Archive for LEED

Storm Water

It is ironic that when water becomes scarce, we start to look at rainwater and say, why are we letting this run off and be wasted. In some locations, like Bermuda, those limestone white roofs are more than just pretty, they help to clean the rainwater so that it can be stored in cisterns. In other words, waste not want not.

Storm Water

In many parts of this country, people are required to have paved driveways and storm water systems that force the water to run off into streams and lakes. Talk about misguided uses of resources.

Finally, California has decided to change this. Of course, this is not the first time that storm water systems have been rethought. LEED projects give credit for designing systems that capture storm water (and have for many years). Cities around the country are working to change the concept of waste water into a concept of valuable resource.

Storm water should indeed be captured, cleaned and allowed to recharge aquifers as well as be captured and used in rain barrels and cisterns.

Better late than never…

Read the full article:
Storm Water, Long a Nuisance, May Be a Parched California’s Salvation
Limited free access; NY Times subscription may be required.


Formaldehyde in Cheap Laminate Flooring

You get what you pay for!! This old adage appears to be proven yet again based on the problems that some homeowners are experiencing with cheap laminate flooring.

cheap-laminate-flooringWhen working on a LEED certified building, we take great pains to eliminate off gassing of formaldehyde and other VOC’s. That is one of the core requirements of building a sustainable building.

Even more interesting is that we need to think about this at all. Again, European countries have faced this problem and based on the stricture of safety first, strongly restricted the use of adhesives containing formaldehyde and other VOC’s.

Sustainability is about thinking things through before you work with them. It is about using items that are proven safe…not waiting that they be proven harmful.

There are many flooring options that could prevent this problem…among them good old fashioned linoleum…now called Marmoleum, real wood, cork etc.

They may cost a bit more up front, but they are safer.

Read the full article:
Homeowners Try to Assess Risks From Chemical in Floors
Limited free access; NY Times subscription may be required.


Natural Lighting

It is rather amazing to me that we need a study to verify that natural light makes people “happier, healthier and more productive”. Nonetheless, the Wall Street Journal article on natural lighting products remakes what is of course a logical conclusion.


This article raises two very interesting points that I have had to deal with on a number of LEED certified projects and plans. Specifically, that we cannot make a cost payback argument for using products that enhance natural daylight and notwithstanding this fact, it makes sense to invest in natural daylight.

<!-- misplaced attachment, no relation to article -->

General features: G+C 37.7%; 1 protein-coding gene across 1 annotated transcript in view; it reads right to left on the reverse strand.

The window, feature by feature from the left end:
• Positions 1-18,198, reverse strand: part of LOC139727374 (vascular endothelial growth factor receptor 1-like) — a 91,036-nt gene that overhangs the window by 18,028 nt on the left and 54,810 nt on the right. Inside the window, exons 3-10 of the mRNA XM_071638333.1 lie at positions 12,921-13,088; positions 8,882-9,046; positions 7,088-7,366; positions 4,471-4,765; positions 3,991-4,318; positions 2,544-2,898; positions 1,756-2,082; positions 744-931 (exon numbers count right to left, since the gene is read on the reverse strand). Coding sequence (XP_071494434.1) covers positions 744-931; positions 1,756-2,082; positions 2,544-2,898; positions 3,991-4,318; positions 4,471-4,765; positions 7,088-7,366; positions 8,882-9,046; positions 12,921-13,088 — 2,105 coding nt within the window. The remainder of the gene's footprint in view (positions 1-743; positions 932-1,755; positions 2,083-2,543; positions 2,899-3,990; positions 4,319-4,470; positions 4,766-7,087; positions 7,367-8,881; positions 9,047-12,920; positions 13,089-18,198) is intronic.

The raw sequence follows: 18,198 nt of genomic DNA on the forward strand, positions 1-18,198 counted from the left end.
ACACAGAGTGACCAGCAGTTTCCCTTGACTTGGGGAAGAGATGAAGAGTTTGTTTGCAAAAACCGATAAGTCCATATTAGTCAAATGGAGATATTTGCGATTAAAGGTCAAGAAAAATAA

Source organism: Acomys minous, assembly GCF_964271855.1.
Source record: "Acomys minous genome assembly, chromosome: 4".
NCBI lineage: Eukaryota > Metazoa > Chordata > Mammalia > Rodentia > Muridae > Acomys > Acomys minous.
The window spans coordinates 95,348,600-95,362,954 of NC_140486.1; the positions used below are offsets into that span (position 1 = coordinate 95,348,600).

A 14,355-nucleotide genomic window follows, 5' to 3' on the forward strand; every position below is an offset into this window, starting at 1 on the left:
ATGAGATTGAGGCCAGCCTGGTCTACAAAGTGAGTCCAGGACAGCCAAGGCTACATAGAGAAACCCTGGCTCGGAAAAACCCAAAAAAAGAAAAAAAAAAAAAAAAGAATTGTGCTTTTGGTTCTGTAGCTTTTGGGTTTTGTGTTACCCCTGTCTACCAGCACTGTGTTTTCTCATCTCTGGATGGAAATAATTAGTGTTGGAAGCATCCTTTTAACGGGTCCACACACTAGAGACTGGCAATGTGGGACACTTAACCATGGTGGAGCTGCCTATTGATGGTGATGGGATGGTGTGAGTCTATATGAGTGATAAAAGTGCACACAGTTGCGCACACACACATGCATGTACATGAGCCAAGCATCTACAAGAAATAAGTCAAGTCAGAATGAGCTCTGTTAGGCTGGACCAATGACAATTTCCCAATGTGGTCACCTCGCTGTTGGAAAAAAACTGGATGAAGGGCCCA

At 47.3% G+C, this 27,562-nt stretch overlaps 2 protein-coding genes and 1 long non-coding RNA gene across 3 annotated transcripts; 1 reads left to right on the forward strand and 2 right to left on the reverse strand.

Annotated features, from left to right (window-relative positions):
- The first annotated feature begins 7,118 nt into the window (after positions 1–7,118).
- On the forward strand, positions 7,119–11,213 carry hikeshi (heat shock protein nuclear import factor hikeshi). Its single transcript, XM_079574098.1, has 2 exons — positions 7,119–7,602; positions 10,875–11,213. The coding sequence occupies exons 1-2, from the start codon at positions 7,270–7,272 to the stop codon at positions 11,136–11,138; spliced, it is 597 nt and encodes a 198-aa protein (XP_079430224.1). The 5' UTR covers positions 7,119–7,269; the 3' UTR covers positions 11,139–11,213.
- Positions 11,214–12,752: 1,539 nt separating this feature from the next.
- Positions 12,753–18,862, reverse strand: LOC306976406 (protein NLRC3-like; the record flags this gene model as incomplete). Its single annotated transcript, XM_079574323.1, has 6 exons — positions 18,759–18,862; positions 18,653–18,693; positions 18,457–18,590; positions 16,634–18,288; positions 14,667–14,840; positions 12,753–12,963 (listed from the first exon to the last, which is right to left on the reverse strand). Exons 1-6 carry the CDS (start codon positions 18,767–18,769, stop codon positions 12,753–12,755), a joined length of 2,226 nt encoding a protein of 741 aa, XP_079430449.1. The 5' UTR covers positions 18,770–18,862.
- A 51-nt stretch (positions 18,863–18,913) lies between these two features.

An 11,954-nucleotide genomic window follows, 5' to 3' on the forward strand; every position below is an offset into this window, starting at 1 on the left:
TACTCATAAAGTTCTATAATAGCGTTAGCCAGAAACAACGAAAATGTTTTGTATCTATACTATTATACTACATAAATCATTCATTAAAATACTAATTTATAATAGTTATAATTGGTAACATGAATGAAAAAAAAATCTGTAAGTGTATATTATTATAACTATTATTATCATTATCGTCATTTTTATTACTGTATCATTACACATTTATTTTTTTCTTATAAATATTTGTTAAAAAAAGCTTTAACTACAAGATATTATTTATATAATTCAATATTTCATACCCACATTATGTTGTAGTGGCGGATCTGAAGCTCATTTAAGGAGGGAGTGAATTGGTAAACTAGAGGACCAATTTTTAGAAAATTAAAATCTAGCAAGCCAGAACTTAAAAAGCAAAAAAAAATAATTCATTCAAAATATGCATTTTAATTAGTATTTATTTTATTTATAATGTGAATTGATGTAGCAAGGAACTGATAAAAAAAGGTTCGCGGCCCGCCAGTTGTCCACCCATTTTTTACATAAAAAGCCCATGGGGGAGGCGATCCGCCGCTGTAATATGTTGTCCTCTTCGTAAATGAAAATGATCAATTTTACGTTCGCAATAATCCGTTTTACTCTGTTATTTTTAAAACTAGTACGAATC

The dilemma is really one of the value engineering problem. There is nothing wrong with looking at and containing costs in any project. The problem arises when we look only at dollars as a cost rather than the holistic value of the people in the building and how certain things, like natural light, have values that may not be quantifiable, but still have significant value.

The good news that I see in this article is that companies are fighting for market share and that forward thinking companies see a value in having their workers “…working in the most natural environment they can.”

Read the full article:
Finally: Sunlight in the Office Cubicle


Green Infrastructure, Reduce the load on Sewer Systems

UPDATE 03/13/2015: The state has issued final permits to deal with the ongoing pollution problems from hundreds of sewer systems that filter raw sewage into the Hudson, Passaic, and Delaware rivers, as well as other waterways, during times of heavy rain. Read about it here.

CSO’s have been a problem for nearly a century. The recent order to start dealing with this issue in our older urban areas is a better late than never story. When I was a commissioner on the Interstate Environmental Commission, we made very small improvements in combating this problem.

The excuse was always that it would cost too much. What that really means is that no one wanted to make the users of the system pay the real cost of the system because it was politically painful.

Finally, we are moving forward…albeit slowly.

The most interesting thing is that some of the tenants of LEED and general green building ideas are now being touted as low cost methods of reducing storm water runoff. What an idea….don’t create the run off in the first place and it is easier to deal with.


A good start.

Read the full article:
Forum aims to help towns tackle cost of N.J.’s new rules on sewage dumping